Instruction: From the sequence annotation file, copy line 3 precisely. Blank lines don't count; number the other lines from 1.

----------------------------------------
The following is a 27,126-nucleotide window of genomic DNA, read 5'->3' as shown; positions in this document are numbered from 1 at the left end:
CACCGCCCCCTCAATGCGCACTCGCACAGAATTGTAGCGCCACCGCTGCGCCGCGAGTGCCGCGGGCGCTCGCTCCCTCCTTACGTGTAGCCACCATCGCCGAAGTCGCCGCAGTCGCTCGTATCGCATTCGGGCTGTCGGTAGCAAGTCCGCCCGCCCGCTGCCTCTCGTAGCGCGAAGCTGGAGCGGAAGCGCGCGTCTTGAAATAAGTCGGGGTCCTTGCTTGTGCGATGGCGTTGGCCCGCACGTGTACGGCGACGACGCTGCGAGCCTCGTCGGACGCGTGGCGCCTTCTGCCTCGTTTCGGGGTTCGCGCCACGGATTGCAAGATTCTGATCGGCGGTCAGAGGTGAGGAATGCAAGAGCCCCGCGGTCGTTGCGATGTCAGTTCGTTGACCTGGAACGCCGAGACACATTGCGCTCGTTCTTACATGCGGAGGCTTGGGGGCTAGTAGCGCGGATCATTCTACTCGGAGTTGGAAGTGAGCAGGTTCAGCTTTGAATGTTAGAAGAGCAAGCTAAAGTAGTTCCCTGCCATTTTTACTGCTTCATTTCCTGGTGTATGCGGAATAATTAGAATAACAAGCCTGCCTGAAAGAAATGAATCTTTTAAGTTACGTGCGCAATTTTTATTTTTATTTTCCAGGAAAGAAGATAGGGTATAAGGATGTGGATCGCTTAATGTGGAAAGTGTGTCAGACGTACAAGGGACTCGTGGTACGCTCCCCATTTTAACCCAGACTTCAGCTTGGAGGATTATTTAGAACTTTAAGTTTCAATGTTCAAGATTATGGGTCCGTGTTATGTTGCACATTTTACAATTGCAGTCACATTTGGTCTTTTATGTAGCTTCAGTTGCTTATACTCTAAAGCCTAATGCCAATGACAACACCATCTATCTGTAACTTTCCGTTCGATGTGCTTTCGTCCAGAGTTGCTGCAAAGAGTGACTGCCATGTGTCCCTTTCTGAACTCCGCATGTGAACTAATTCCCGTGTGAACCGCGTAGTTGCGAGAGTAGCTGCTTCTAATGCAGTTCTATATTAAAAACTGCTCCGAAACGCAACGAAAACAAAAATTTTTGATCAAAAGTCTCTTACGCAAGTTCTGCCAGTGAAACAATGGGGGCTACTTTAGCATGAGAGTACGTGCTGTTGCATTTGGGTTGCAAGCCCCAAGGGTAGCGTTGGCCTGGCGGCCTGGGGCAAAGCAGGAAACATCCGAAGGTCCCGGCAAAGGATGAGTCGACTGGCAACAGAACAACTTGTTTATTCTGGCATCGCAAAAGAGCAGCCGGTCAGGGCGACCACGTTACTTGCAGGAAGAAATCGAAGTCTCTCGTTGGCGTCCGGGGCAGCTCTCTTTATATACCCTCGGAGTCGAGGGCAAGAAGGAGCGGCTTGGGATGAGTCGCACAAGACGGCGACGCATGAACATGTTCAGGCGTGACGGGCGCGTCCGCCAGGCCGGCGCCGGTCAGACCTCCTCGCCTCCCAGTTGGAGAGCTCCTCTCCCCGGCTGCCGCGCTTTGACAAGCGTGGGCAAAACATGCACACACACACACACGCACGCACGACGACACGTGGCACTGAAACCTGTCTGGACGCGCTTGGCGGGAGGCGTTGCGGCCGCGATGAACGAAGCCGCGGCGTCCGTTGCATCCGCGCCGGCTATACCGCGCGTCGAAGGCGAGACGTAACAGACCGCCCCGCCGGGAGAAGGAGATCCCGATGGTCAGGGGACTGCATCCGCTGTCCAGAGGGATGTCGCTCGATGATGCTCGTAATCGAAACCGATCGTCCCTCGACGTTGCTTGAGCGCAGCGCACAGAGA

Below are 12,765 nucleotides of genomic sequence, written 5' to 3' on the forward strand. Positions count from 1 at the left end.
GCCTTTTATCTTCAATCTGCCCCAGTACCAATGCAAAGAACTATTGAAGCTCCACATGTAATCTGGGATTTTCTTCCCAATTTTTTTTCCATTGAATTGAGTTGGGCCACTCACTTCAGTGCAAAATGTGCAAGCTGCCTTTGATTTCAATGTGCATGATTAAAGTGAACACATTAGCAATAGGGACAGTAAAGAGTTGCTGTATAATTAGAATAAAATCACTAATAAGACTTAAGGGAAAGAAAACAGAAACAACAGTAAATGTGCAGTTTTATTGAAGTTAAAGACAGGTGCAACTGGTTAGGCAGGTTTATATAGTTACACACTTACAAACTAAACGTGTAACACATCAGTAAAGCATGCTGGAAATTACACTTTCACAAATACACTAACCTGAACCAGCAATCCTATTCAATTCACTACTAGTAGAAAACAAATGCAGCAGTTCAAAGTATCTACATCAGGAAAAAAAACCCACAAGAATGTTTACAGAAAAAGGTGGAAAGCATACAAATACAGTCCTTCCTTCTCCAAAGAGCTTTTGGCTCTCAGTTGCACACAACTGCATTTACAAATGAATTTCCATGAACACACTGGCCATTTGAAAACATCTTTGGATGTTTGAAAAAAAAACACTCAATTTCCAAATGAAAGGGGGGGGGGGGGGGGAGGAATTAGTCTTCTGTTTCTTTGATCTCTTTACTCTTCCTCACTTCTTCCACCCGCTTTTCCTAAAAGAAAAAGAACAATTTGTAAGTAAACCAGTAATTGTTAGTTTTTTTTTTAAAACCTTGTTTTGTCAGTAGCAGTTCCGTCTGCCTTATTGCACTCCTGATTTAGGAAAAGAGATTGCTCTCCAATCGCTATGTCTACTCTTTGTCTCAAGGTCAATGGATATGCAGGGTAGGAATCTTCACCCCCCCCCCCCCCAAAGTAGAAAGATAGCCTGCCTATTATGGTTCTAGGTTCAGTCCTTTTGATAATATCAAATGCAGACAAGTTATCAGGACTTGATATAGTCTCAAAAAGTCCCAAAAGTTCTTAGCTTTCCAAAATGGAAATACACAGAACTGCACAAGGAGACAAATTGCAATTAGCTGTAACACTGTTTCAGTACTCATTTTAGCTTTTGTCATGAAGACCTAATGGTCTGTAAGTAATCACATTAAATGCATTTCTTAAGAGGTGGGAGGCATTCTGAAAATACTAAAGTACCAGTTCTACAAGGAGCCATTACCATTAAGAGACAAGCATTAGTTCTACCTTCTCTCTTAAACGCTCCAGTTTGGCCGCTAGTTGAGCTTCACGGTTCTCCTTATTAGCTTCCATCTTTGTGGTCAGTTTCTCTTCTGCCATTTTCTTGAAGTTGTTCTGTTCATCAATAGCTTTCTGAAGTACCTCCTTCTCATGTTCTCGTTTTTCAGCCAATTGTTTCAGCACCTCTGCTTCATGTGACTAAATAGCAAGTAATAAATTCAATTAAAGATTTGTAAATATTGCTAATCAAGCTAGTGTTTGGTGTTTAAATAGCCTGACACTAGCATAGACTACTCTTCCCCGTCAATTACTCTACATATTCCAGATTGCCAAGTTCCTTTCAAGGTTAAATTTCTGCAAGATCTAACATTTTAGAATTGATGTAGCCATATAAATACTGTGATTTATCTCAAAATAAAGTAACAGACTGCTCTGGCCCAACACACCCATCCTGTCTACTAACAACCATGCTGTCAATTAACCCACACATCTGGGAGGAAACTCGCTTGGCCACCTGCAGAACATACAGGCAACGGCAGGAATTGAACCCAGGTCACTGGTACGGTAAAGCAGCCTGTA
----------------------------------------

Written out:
Below are 12,765 nucleotides of genomic sequence, written 5' to 3' on the forward strand. Positions count from 1 at the left end.